Scottish farmers and landowners with a mobile phone mast on their land are achieving deals that pay an average annual rent of £6,029, according to Strutt & Parker’s 2016 Telecommunications Survey.
It is well below the average claimed by the operators and rents are likely to fall still further once the new Telecoms Code is introduced next year, say the firm’s telecoms specialists.
The specialists also warn landlords including churches, charities, schools, local authorities and private individuals to negotiate any lease reviews or terminations before the new regulations kick in and they become subject to stricter conditions.
Site providers who leave it until next year and beyond will find themselves in a very different, and much weaker, position, says the firm.
Negotiating a new lease or agreement now will avoid some of the more contentious issues in the new legislation and will also secure a rent based on market value rather than compensation, which will be the case going forward.
The survey shows that the five-year rolling average rent for greenfield site deals is £6,022 per year – although many of the more rural sites are well below this level – which is considerably less than a survey carried out by Deloitte on behalf of the mobile operators which put it at £7,506.
Ian Thornton-Kemsley, Scottish telecoms specialist at Strutt & Parker, said: “It has become clear that agents for operators are approaching landowners across Scotland and the rest of the country seeking site leases on very operator-friendly terms and in some cases offering rents of just £3,000 and demanding unrestricted rights. This is well below market value so take professional advice before agreeing to anything.
“When lobbying the Government for reform of the Telecoms Code, operators have claimed that landlords are effectively holding them to ransom and have unfettered power. We have found little evidence of ransom in the market place. They also claim that average rents stand at £7,506. Not so, apparently.”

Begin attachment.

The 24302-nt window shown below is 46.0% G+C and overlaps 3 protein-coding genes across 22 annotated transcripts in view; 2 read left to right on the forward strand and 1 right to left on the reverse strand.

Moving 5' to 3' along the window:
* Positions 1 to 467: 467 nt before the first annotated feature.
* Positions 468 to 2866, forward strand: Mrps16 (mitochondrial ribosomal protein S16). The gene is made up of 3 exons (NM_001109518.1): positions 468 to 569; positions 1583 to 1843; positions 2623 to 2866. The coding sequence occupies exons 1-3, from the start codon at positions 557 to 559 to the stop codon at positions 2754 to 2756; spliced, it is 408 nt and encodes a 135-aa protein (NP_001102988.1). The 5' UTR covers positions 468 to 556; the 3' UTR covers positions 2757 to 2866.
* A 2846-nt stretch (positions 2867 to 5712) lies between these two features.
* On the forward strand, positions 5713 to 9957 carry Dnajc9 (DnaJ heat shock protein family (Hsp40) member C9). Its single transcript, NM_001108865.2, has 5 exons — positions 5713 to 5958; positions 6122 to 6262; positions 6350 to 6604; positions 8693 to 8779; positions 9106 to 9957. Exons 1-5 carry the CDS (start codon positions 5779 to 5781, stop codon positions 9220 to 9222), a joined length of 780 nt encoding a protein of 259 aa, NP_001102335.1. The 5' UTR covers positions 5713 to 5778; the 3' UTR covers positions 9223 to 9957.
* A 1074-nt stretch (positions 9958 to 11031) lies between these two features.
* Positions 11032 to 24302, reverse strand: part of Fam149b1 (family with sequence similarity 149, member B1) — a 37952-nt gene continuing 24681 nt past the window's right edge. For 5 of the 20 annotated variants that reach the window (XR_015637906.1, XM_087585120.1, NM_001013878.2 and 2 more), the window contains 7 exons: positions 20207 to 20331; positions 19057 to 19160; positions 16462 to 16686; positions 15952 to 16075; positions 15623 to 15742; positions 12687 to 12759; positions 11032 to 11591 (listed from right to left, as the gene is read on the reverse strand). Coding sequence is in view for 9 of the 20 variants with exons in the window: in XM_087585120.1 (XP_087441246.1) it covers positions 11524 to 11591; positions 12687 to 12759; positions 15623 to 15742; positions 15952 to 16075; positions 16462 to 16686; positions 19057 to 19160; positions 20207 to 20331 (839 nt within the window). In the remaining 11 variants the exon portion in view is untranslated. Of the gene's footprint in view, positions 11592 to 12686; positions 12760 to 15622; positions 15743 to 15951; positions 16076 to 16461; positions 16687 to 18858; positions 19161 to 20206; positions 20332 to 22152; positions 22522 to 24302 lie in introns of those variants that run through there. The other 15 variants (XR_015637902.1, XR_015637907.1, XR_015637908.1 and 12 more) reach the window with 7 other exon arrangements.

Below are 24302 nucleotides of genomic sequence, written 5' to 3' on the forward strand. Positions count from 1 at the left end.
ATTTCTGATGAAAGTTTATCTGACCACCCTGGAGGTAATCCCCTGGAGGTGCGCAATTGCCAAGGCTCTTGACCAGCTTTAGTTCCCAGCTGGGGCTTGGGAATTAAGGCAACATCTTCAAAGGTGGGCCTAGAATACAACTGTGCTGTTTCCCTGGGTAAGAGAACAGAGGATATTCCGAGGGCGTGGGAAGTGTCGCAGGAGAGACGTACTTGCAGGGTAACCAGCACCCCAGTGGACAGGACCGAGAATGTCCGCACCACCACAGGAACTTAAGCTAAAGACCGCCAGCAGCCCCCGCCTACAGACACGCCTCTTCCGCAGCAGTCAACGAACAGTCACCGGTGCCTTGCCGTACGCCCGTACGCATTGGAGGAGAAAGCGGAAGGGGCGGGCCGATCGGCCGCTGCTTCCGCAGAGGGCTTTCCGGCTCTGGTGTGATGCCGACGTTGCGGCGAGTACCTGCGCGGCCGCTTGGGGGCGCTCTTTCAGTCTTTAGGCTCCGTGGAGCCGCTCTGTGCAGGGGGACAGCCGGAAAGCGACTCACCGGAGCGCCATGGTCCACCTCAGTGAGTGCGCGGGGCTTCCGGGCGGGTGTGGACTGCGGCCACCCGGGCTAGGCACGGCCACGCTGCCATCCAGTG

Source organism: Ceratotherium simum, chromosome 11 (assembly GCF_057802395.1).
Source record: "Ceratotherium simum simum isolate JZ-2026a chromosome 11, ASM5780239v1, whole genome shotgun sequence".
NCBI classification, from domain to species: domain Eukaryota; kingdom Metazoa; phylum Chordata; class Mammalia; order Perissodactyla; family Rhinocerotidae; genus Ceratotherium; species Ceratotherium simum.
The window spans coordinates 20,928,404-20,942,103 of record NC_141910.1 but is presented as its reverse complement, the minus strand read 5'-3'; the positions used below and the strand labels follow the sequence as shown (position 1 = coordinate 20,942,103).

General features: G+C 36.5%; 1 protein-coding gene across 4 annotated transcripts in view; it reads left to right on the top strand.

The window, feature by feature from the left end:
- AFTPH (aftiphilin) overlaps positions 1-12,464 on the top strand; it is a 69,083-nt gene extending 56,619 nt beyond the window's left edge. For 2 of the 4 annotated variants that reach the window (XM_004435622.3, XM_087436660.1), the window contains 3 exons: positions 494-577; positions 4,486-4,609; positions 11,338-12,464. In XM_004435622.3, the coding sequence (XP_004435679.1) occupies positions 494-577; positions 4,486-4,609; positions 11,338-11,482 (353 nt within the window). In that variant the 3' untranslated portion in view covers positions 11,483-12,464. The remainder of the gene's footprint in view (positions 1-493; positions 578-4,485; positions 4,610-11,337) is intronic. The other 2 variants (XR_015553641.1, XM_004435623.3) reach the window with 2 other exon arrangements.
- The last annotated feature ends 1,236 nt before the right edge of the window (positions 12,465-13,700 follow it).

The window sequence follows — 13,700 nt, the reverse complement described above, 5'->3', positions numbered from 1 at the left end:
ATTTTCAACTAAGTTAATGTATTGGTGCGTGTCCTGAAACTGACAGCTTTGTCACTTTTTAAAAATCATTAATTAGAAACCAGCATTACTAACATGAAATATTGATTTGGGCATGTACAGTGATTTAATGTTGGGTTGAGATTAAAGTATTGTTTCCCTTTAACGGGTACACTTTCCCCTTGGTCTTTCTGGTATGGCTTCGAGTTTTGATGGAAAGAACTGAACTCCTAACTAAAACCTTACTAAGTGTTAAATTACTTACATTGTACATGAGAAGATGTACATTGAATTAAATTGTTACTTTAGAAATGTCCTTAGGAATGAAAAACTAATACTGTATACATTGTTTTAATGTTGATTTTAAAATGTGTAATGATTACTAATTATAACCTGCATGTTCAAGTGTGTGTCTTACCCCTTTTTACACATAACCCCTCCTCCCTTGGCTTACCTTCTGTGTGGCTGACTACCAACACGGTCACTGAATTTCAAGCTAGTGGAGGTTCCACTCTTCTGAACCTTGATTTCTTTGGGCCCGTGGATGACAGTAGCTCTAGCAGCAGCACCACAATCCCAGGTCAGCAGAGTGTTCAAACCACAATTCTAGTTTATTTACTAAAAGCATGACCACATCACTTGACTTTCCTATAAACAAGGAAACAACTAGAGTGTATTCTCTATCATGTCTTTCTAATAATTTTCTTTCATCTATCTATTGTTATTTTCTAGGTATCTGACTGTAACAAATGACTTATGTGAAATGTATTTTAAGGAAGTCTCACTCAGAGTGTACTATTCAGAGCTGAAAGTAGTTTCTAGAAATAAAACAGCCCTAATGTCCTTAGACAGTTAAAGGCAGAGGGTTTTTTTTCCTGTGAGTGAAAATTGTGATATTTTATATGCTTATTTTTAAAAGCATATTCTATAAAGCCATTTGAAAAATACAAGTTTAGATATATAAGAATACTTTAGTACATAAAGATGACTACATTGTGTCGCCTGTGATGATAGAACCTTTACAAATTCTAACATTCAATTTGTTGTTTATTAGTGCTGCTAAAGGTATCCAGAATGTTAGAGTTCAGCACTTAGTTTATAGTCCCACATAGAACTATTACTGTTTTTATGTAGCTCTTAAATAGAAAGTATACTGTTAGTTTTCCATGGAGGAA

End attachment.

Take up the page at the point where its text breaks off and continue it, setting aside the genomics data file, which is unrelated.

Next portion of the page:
“Operators have also maintained that the height of a mast is not a factor in rents, but our analysis of transactions over the past five years does not support this assertion. It shows that rents are higher for taller masts, with the average greenfield site rent for a mast in excess of 30m more than £8,000/yr, compared to £5,000/year for a mast under 15m.”
Mr Thornton-Kemsley warned farmers that the new Telecoms Code, currently being debated in Parliament as part of the Digital Economy Bill and likely to come into force in spring 2017, could mean radical changes for mast rents.
Currently, site providers and operators are free to negotiate a market rent. However, the bill will end this practice and landowners will instead be paid on the basis of land value, regardless of what use it is to be put. This is likely to be at much lower rates.
Most current leases restrict the right to share sites with other operators or assign leases and upgrade equipment because of the potential impact on the land. Where network convergence has taken place and two operators are sharing the same mast, without an additional site share fee being payable, base rentals are generally £750 to £1,500 per annum higher than for single user sites. The proposed Bill will allow operators the rights to share sites, assign leases and upgrade equipment without either further payment or the need for the landlord’s permission.
The Government states that the bill will not affect agreements entered into prior to it being enacted but Mr Thornton-Kemsley said this was not necessarily the case. “Potentially, operators will be able to use break clauses to bring existing leases into the new provisions. I cannot emphasise enough how important it is to review terms now to ensure landlords are in the strongest possible position.”
Mr Thornton-Kemsley said that while the current arrangements had been criticised for being unworkable, the mobile operators have been able to successfully construct networks and the code has seen little activity in the courts.
“The Government’s changes to the code are now so operator-friendly that there is likely to be little incentive for farmers and other site providers to agree terms,” he said.
“The new code is likely to be tested and disputed to a far greater extent, which I suspect is now likely to hamper the rollout of new sites rather than facilitate it as the Government had intended.”
Mr Thornton-Kemsley warned: “Anyone thinking about renewing, terminating or reviewing a lease should do so immediately in order to make sure terms are agreed under the current code. The process normally takes six months and the new code is likely to come into force in the spring. This is the final window of opportunity to start negotiations. Site providers really are running out of time.
“Landowners need to preserve their position, so they can litigate under the old code, rather than the new one. There is no guarantee that every lease will be protected but it will put site providers in a much stronger position.”
For further advice and information or help with lease reviews contact Ian Thornton-Kemsley in Strutt & Parker’s Banchory office on 01330 826 813.